Tired of ads?
Join today and never see them again.
Advertisement - Guide continues below
The Adams family set the trend for family members in the White House…not to mention family members in with the same name in the White House. John Quincy's historical star doesn't shine quite as brightly as his dad's, but he was the most influential contributor to the ideas of the Monroe Doctrine.
JQA's father was already a pretty big deal when Adams junior was a child, so his mother Abigail took the lead in raising the kids. The two watched the Battle of Bunker Hill together from a hill in his hometown of Braintree. (Source)
You know, your standard mother-son bonding activity.
After the war, in 1778, John Quincy joined his father in France, where he studied at the same school with Benjamin Franklin's grandsons. Adams the Younger spent the next seven years in Europe following his father's diplomatic career, including stints in the Netherlands, Russia, Sweden, Prussia, and England. (Source)
When he came back to America, Adams became a lawyer in Boston, but didn't have as much success as his dad. His adolescence in Europe came in handy, though, when Washington appointed him minister to the Netherlands in 1794. You never know when being fluent in French and Dutch will come in handy.
From 1797-1801, Adams was the minister to Prussia (now Germany/Poland), then returned to the U.S. and became a state senator for Massachusetts. In 1803, he was elected to Congress, where his formerly staunch Federalist views shifted towards Jefferson's Democratic-Republican ideology. After his support of the Embargo Act of 1807, Adams' party made the rather rude move of appointing his successor long before his term was done, and Adams resigned from the Senate and changed his party affiliation…probably to not many people's surprise. (Source)
Adams' European adventures weren't over though. The next president, James Madison, made him the first U.S. ambassador to Russia in 1808. Despite his distaste for the whole "Czar vs. serfs" system they had going on over there, Adams bonded with Czar Alexander, especially over their mutual distaste for Napoleon. (Source)
They ended up coming up with a trade agreement that benefited the U.S., which goes to show that if you give imperial leaders a chance, they might surprise you. Unless their name is Palpatine or Caligula: then maybe just give them their space.
Adams was also part of the crew that negotiated the Treaty of Ghent ending the War of 1812 in 1814 (whoever named that war really should have been more creative). He stayed on as foreign minister to England, until finally returning to the U.S. to be Monroe's Secretary of State in 1817.
John Quincy Adams had a mixed record as Secretary of State. He managed some impressive agreements with other countries, which is, after all, the Secretary of State's job. He is the "Adams" of the Adams-Onís Treaty of 1819, when the U.S. got Florida from Spain. JQA also negotiated successfully with Canada, establishing a large section of the U.S.-Canada border among other things. (Source)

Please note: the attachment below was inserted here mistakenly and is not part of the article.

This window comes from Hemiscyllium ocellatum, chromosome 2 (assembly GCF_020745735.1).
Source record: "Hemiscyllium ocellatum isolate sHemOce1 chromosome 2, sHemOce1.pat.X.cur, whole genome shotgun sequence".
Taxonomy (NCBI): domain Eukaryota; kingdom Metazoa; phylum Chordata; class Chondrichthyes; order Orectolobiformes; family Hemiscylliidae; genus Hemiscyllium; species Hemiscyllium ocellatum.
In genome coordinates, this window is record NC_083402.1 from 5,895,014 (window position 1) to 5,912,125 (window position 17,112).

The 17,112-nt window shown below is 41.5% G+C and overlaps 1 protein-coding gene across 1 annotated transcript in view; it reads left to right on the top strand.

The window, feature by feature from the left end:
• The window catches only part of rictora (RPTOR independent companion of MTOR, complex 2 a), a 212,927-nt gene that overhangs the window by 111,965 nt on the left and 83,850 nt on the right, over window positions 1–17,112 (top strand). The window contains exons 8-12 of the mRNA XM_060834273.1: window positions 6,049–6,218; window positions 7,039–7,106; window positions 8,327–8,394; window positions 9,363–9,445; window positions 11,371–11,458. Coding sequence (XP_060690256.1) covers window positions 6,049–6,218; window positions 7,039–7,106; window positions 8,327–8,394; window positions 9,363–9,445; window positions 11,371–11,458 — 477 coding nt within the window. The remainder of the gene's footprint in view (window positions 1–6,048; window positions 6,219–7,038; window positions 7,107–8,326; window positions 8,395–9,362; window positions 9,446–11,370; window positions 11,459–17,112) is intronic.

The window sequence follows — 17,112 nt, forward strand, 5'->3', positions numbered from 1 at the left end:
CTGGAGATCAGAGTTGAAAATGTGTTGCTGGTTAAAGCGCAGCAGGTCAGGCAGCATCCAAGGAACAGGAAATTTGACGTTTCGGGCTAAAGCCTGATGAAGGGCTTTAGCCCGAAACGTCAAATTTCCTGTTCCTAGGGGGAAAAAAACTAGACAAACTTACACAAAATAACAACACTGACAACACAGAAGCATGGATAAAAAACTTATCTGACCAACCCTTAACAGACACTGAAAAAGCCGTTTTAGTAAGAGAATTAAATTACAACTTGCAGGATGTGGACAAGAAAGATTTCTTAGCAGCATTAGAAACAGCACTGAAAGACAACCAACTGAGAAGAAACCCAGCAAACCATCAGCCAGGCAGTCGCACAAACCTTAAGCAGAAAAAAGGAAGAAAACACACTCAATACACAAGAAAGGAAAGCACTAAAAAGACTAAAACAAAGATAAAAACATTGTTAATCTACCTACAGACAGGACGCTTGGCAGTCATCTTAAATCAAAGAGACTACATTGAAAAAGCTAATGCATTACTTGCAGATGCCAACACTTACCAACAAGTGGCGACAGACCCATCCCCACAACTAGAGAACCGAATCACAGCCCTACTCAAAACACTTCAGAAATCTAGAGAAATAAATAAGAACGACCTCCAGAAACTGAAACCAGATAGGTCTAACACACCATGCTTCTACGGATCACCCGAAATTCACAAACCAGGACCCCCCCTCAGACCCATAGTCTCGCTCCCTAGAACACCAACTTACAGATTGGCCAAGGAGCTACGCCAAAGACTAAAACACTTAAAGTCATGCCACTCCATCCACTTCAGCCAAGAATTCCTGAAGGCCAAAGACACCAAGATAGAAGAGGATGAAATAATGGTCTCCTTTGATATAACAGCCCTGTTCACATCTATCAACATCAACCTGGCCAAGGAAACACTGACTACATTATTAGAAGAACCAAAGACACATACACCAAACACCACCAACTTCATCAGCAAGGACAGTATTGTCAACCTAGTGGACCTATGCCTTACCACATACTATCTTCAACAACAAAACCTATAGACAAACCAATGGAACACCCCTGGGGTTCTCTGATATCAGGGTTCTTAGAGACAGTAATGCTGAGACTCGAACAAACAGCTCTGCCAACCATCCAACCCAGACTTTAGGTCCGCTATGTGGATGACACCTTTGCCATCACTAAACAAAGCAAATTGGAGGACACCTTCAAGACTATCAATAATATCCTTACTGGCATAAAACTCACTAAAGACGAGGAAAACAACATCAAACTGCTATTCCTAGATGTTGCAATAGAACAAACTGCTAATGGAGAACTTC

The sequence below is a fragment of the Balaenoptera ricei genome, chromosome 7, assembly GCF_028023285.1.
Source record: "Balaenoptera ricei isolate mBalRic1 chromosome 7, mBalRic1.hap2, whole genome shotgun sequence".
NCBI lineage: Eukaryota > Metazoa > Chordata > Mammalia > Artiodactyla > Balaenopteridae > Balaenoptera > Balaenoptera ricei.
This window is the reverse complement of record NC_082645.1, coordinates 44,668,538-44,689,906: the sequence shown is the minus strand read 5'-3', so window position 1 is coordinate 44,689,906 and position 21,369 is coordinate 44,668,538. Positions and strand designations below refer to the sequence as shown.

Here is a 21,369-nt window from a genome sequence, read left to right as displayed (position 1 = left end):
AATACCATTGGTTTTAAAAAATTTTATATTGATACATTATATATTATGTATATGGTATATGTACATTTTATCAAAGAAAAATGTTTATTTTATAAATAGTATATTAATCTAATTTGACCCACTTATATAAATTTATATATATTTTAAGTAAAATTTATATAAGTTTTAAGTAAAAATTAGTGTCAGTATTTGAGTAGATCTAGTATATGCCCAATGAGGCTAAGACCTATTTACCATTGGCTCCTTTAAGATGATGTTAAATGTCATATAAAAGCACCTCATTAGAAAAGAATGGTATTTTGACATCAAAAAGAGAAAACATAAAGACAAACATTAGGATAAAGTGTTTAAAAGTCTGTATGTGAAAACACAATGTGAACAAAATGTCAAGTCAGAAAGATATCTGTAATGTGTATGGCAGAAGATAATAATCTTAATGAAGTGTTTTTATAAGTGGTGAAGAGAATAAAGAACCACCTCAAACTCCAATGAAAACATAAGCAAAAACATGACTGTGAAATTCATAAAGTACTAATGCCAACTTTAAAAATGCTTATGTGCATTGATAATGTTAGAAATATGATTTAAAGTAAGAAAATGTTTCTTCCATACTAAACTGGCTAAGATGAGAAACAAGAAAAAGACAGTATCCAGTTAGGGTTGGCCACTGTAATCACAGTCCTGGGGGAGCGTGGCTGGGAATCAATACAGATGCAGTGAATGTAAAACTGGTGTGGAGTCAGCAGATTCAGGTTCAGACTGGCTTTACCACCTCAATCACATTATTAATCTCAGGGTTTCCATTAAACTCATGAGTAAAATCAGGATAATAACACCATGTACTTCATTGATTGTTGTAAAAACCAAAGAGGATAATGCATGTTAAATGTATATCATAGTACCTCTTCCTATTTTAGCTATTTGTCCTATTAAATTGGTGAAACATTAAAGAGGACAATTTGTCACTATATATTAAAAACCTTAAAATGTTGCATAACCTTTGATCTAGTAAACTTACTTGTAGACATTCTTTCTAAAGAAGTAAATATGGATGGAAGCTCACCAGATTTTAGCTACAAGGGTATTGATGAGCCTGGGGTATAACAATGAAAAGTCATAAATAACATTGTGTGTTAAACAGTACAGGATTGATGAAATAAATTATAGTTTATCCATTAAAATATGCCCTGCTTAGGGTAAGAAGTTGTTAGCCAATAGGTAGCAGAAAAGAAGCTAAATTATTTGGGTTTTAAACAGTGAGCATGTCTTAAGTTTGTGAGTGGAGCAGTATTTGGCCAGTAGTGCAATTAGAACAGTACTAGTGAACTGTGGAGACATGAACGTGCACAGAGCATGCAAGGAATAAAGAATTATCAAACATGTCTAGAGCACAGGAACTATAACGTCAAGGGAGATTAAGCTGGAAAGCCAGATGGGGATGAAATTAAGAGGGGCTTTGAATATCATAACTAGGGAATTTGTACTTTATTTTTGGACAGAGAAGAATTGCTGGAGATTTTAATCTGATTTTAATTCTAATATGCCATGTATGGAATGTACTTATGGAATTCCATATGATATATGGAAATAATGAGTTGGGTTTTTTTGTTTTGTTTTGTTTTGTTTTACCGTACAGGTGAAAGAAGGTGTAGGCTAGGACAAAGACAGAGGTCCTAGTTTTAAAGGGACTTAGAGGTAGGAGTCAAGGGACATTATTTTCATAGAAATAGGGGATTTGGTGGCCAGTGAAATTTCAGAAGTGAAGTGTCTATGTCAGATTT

Adams' real foreign policy passion (come on, we all have one) was maritime rights, primarily reciprocity in commerce. In other words, he wanted the U.S. to have all the same rights as the European nations with whom they traded. Here, sadly, Adams was not so successful. His attempts to negotiate with France helped the U.S., but only by giving in to French demands, and talks with Britain just ended up hurting American commerce. (Source)
So, as you can see, we have a mixed record for Adams the Younger.
The Monroe Doctrine was one of the more influential results of Adams' time as Secretary of State. His stubborn insistence that the U.S. be recognized as an independent power convinced Monroe to reject an alliance with Britain, and make a bold statement of his own. At the time, the U.S. was kind of bluffing, since it didn't really have the manpower to stop European armies. But it wasn't bluffing when it came to the principle of the thing.
After all the business with getting Florida from Spain, which finally ended in 1821 with the ratification of the Adams-Onís treaty, the U.S. could focus on problems outside the immediate American borders. These problems ended up being primarily issues about maritime commerce and the newly independent Latin American countries. (Source)
Adams pre-empted Monroe's speech with his own to Congress on July 4th, 1822. In it, he expresses concern about the potential of further European colonization in the Americas, and the fact that European culture, especially British, still dominated in the U.S. of A.
Part of Adams' ideas that fed into the eventual Monroe doctrine, had to do with this issue of cultural importation. People in America were still primarily reading British literature and absorbing British ideas about what culture should be, which sometimes conflicted with supposedly American ideals. America prided itself on being the morally superior form of the antique, corrupt European society, and Adams felt that the new country was being infiltrated by too much of the old. (Source)
Adams' 1822 speech also dealt with the rapidly expanding British Empire. The Secretary of State actually credited Britain with preventing further American colonization, because the struggle of the Revolutionary War meant that further attempts to take over territory wouldn't be tolerated. However, Adams also, with surprising accuracy, predicted the downfall of the empire, specifically the eventual loss of India. (Source)
That didn't happen until 1947, but still, props to Adams for his prophecy skills.